Here’s what I’ve learned, and why I did it.
Implicit bias is a concept based on an emerging body of cognitive and neural research. It identifies ways in which unconscious patterns people inevitably develop in their brains to organize information actually “affect individuals’ attitudes and actions, thus creating real-world implications, even though individuals may not even be aware that those biases exist within themselves.”
This section shares implicit bias research and applications, as well as key sites and organizations. It also includes a link to the Implicit Association test, an on-line tool for individual use.
So here you go: a ton of resources on Implicit Bias ==> Communicating • Racial Equity Tools
We’re all subject to bias. Here are tips to help teachers treat all of their students with dignity and care.
This is such a good read (and so affirming for POC who live in SF/Bay Area). #whiteliberalracism #blindspots
Please read: Color Blind or Just Plain Blind? by John F. Dovidio and Samuel L.Gaertner (ignore the alert at the top of the page about content that has been moved, and keep reading).
My favorite bit is the conclusion’s first bullet:
So what can we each do about racism when we don’t know what we don’t know yet? Here are some simple (but not easy) suggestions for action.
• When a person of color brings up race as an issue in an interpersonal or organizational setting—listen! If the person indicates he or she is offended, don’t be defensive. Instead try to understand the other person’s perspective on the issue. Remember your perceptions can be very different from the everyday experience of others. As the data indicate, whites tend to underestimate the impact of discrimination. Do not begin talking quickly, explain why they are misinterpreting the situation, or begin crying. These are some of the most infuriating responses people of color encounter when they challenge a situation that feels wrong. Take time, if you need it, to think about the situation after listening fully to the other person’s perspective. If you hear problems third-hand, don’t get angry because you were not approached directly. You probably need to talk through the situation at some point, but remember it is almost never completely safe for a person of color to challenge a dominant perception. Listen deeply.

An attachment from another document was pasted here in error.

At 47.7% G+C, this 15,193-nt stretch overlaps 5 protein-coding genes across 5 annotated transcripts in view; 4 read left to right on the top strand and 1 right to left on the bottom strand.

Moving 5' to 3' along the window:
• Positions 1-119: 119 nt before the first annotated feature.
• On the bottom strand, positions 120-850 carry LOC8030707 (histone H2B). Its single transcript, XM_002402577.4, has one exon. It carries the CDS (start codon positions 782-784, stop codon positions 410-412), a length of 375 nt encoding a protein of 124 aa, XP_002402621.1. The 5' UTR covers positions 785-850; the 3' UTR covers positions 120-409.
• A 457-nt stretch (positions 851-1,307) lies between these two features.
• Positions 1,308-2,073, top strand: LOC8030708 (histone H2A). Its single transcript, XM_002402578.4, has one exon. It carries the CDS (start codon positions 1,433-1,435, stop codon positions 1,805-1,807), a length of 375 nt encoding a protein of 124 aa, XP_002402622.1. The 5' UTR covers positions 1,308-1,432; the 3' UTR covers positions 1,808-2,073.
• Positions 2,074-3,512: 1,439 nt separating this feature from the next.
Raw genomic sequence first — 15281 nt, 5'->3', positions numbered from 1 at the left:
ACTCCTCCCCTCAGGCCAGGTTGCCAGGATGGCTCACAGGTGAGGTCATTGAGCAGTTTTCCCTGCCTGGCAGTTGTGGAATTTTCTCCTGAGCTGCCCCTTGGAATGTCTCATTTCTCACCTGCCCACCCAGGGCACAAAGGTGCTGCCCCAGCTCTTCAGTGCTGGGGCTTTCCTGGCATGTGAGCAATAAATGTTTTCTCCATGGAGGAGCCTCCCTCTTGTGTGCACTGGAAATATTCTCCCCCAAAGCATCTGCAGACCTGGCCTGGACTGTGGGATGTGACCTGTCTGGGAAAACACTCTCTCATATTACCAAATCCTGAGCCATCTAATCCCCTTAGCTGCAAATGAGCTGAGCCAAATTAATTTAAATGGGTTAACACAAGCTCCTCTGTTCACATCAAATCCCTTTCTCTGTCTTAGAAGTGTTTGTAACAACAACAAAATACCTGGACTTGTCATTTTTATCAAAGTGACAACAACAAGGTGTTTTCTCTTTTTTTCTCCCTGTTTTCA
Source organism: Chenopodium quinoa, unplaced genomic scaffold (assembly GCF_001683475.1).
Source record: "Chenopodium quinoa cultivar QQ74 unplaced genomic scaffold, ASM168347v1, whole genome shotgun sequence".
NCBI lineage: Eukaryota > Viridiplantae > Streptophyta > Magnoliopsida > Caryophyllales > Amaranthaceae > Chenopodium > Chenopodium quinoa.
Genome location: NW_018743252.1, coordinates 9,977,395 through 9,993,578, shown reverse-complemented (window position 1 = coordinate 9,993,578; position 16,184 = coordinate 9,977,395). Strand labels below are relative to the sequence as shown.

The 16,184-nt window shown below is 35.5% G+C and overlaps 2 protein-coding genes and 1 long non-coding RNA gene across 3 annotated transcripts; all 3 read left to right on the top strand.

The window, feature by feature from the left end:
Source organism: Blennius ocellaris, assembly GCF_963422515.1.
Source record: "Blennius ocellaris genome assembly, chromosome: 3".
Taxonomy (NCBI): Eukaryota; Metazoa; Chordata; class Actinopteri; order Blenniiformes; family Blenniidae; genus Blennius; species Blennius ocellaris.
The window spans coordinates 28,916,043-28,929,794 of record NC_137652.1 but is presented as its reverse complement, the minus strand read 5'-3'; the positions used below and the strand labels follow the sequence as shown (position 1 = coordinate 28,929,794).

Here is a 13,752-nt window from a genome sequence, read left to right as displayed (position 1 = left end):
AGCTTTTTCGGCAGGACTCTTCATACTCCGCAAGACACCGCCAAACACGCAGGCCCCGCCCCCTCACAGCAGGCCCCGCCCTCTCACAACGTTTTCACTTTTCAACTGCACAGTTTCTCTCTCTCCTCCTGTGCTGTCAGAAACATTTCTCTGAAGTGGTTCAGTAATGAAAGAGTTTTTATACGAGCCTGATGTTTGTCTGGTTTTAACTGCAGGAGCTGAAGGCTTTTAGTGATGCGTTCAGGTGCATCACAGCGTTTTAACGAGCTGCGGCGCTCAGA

Scientists are working on ways to train our brains away from deeply held prejudices — including hacking your subconscious while you sleep.